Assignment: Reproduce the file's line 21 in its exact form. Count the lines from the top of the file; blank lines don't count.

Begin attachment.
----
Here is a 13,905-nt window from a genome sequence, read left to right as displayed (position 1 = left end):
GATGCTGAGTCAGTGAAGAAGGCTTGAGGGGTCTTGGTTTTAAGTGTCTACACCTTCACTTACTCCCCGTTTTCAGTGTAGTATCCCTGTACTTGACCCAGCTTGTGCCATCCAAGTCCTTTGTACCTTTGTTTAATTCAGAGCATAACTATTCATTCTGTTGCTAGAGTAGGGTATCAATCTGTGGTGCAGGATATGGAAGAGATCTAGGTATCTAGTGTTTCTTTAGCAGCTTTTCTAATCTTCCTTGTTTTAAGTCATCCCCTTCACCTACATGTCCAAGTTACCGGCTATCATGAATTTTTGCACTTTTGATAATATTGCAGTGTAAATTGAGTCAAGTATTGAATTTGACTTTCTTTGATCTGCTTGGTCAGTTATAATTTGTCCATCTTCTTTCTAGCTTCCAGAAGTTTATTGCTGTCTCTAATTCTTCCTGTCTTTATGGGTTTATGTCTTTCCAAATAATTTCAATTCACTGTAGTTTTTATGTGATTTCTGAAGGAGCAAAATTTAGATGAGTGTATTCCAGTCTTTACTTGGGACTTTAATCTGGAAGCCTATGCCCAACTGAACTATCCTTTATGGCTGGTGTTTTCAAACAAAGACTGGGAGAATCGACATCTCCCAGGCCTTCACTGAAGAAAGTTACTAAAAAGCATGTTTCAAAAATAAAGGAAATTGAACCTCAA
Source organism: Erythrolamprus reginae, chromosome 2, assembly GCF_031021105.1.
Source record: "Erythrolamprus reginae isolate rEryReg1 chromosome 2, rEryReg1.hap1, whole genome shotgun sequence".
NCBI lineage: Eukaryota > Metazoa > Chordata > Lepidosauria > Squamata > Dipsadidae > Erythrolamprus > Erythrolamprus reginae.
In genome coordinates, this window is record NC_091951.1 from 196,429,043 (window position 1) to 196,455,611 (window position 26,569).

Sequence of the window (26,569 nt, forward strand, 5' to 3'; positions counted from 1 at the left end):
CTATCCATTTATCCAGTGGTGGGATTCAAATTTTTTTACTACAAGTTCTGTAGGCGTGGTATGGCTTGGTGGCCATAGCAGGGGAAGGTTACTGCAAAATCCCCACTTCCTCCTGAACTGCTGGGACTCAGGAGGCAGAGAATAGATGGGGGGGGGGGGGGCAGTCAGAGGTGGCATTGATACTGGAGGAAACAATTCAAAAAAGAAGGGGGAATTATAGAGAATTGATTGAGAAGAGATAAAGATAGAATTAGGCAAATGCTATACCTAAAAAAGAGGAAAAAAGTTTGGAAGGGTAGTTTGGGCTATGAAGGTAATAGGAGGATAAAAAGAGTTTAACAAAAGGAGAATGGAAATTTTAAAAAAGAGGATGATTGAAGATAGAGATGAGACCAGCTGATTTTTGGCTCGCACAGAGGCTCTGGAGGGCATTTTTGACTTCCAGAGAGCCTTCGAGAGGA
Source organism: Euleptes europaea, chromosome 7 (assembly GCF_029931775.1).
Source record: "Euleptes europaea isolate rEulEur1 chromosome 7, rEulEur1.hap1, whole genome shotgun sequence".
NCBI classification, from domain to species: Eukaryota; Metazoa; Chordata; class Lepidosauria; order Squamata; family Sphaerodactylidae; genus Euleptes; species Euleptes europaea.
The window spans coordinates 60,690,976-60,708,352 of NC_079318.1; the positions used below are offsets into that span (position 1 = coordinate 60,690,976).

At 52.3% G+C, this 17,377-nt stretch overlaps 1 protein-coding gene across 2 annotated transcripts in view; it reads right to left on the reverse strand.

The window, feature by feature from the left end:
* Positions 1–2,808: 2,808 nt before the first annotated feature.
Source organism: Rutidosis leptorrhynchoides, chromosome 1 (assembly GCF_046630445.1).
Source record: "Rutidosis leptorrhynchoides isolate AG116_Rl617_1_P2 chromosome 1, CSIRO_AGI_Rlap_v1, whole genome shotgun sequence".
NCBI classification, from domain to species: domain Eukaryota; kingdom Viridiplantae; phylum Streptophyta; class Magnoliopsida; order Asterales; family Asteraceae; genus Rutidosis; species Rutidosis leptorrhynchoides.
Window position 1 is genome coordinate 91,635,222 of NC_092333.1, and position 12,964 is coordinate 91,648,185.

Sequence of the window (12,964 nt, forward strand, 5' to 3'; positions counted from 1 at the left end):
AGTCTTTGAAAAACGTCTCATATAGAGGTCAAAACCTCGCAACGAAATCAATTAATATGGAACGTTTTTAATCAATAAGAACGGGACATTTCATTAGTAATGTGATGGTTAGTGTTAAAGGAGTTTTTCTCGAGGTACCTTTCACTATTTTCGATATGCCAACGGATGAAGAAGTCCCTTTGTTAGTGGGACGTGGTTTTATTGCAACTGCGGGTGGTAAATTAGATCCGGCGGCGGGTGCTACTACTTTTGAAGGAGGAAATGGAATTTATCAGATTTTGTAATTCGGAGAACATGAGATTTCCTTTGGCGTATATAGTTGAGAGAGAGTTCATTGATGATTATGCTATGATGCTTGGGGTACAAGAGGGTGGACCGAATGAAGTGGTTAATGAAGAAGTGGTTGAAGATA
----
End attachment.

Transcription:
AGTCTTTGAAAAACGTCTCATATAGAGGTCAAAACCTCGCAACGAAATCAATTAATATGGAACGTTTTTAATCAATAAGAACGGGACATTTCATTAGTAATGTGATGGTTAGTGTTAAAGGAGTTTTTCTCGAGGTACCTTTCACTATTTTCGATATGCCAACGGATGAAGAAGTCCCTTTGTTAGTGGGACGTGGTTTTATTGCAACTGCGGGTGGTAAATTAGATCCGGCGGCGGGTGCTACTACTTTTGAAGGAGGAAATGGAATTTATCAGATTTTGTAATTCGGAGAACATGAGATTTCCTTTGGCGTATATAGTTGAGAGAGAGTTCATTGATGATTATGCTATGATGCTTGGGGTACAAGAGGGTGGACCGAATGAAGTGGTTAATGAAGAAGTGGTTGAAGATA